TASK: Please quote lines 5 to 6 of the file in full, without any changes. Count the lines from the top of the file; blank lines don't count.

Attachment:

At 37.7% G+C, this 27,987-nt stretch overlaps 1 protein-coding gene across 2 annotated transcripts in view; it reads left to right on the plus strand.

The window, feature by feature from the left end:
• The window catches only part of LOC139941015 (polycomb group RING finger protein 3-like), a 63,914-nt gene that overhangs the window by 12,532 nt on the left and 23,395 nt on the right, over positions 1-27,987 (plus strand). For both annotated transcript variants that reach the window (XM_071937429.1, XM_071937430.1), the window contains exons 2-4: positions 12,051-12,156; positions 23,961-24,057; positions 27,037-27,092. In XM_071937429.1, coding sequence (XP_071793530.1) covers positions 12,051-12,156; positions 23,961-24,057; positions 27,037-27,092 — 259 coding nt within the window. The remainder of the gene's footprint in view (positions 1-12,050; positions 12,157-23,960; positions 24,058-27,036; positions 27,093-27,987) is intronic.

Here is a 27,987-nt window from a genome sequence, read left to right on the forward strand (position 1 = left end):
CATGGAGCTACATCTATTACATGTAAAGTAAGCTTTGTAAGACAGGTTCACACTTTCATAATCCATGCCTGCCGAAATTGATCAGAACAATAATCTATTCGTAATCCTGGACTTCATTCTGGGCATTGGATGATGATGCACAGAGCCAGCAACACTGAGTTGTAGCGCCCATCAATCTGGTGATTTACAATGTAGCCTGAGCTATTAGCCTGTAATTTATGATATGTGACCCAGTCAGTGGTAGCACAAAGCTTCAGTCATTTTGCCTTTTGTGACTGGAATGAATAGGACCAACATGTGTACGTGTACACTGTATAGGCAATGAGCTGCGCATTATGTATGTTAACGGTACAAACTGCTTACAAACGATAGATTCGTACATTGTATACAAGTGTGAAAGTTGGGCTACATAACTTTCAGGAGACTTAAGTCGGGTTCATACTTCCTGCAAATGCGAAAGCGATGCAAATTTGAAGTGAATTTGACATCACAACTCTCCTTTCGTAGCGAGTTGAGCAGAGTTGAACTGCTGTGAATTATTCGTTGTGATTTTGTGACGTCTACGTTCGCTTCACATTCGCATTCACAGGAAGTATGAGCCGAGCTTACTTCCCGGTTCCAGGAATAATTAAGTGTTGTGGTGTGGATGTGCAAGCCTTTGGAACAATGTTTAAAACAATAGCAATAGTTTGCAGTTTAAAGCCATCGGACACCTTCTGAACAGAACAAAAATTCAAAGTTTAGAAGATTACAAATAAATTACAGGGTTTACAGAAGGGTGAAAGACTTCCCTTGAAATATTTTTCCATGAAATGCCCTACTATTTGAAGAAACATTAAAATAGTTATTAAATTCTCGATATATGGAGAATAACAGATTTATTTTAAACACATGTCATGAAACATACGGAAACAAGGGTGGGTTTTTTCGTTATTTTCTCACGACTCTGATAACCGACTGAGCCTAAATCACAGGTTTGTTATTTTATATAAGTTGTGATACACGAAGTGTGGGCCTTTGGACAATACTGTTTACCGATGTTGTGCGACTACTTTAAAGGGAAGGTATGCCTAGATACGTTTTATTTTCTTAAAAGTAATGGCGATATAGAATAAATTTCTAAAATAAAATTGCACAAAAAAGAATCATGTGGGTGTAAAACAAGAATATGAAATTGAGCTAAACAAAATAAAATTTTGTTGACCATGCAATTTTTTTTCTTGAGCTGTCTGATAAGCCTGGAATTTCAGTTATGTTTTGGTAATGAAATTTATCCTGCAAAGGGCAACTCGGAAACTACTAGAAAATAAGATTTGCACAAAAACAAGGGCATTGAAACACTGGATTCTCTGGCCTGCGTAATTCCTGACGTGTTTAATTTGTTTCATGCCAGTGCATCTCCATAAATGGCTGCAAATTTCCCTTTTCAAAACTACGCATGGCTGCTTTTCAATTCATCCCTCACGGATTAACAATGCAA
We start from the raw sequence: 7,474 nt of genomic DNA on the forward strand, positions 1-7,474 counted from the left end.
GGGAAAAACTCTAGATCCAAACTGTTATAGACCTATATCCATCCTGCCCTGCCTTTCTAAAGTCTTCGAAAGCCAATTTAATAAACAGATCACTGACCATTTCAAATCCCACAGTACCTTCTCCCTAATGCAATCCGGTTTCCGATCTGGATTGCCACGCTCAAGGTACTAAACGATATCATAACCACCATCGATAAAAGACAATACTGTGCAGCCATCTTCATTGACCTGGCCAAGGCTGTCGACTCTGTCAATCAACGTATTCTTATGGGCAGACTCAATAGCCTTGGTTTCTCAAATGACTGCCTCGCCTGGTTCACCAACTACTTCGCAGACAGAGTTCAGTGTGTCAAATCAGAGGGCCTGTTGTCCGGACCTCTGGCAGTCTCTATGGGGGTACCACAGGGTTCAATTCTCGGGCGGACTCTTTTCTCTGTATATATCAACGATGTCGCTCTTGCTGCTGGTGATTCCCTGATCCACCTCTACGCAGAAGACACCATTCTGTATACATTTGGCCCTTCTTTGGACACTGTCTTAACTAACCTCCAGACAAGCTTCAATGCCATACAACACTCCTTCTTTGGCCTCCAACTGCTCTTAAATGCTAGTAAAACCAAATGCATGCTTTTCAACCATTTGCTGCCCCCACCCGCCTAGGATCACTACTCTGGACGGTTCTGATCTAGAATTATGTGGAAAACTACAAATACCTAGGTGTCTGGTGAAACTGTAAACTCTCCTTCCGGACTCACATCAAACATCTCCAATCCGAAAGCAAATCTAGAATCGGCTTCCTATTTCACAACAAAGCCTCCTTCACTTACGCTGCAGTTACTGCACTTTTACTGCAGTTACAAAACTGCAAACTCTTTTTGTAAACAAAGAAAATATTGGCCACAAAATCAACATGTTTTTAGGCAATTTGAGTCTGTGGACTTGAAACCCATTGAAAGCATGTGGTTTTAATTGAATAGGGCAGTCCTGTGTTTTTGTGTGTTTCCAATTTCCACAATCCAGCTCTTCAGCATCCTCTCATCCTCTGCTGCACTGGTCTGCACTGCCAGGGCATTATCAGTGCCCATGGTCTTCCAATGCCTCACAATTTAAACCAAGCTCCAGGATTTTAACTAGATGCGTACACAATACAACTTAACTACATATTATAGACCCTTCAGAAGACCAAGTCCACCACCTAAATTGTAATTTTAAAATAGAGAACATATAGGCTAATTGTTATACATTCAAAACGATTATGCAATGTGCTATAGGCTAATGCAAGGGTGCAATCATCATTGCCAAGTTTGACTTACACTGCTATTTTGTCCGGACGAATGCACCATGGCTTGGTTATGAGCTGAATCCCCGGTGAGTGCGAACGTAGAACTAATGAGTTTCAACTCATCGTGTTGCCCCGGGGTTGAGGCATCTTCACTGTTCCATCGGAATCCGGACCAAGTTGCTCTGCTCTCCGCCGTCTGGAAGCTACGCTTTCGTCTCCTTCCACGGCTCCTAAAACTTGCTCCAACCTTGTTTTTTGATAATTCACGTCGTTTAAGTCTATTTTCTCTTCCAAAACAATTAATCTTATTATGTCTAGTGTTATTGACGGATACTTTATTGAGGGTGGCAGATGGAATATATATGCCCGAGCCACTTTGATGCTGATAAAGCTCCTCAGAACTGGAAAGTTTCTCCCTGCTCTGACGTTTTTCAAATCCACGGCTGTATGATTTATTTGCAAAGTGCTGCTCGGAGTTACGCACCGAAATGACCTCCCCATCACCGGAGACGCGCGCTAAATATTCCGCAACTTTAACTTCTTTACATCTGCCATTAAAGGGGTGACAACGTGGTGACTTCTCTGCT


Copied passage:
CATGGAGCTACATCTATTACATGTAAAGTAAGCTTTGTAAGACAGGTTCACACTTTCATAATCCATGCCTGCCGAAATTGATCAGAACAATAATCTATTCGTAATCCTGGACTTCATTCTGGGCATTGGATGATGATGCACAGAGCCAGCAACACTGAGTTGTAGCGCCCATCAATCTGGTGATTTACAATGTAGCCTGAGCTATTAGCCTGTAATTTATGATATGTGACCCAGTCAGTGGTAGCACAAAGCTTCAGTCATTTTGCCTTTTGTGACTGGAATGAATAGGACCAACATGTGTACGTGTACACTGTATAGGCAATGAGCTGCGCATTATGTATGTTAACGGTACAAACTGCTTACAAACGATAGATTCGTACATTGTATACAAGTGTGAAAGTTGGGCTACATAACTTTCAGGAGACTTAAGTCGGGTTCATACTTCCTGCAAATGCGAAAGCGATGCAAATTTGAAGTGAATTTGACATCACAACTCTCCTTTCGTAGCGAGTTGAGCAGAGTTGAACTGCTGTGAATTATTCGTTGTGATTTTGTGACGTCTACGTTCGCTTCACATTCGCATTCACAGGAAGTATGAGCCGAGCTTACTTCCCGGTTCCAGGAATAATTAAGTGTTGTGGTGTGGATGTGCAAGCCTTTGGAACAATGTTTAAAACAATAGCAATAGTTTGCAGTTTAAAGCCATCGGACACCTTCTGAACAGAACAAAAATTCAAAGTTTAGAAGATTACAAATAAATTACAGGGTTTACAGAAGGGTGAAAGACTTCCCTTGAAATATTTTTCCATGAAATGCCCTACTATTTGAAGAAACATTAAAATAGTTATTAAATTCTCGATATATGGAGAATAACAGATTTATTTTAAACACATGTCATGAAACATACGGAAACAAGGGTGGGTTTTTTCGTTATTTTCTCACGACTCTGATAACCGACTGAGCCTAAATCACAGGTTTGTTATTTTATATAAGTTGTGATACACGAAGTGTGGGCCTTTGGACAATACTGTTTACCGATGTTGTGCGACTACTTTAAAGGGAAGGTATGCCTAGATACGTTTTATTTTCTTAAAAGTAATGGCGATATAGAATAAATTTCTAAAATAAAATTGCACAAAAAAGAATCATGTGGGTGTAAAACAAGAATATGAAATTGAGCTAAACAAAATAAAATTTTGTTGACCATGCAATTTTTTTTCTTGAGCTGTCTGATAAGCCTGGAATTTCAGTTATGTTTTGGTAATGAAATTTATCCTGCAAAGGGCAACTCGGAAACTACTAGAAAATAAGATTTGCACAAAAACAAGGGCATTGAAACACTGGATTCTCTGGCCTGCGTAATTCCTGACGTGTTTAATTTGTTTCATGCCAGTGCATCTCCATAAATGGCTGCAAATTTCCCTTTTCAAAACTACGCATGGCTGCTTTTCAATTCATCCCTCACGGATTAACAATGCAA
We start from the raw sequence: 7,474 nt of genomic DNA on the forward strand, positions 1-7,474 counted from the left end.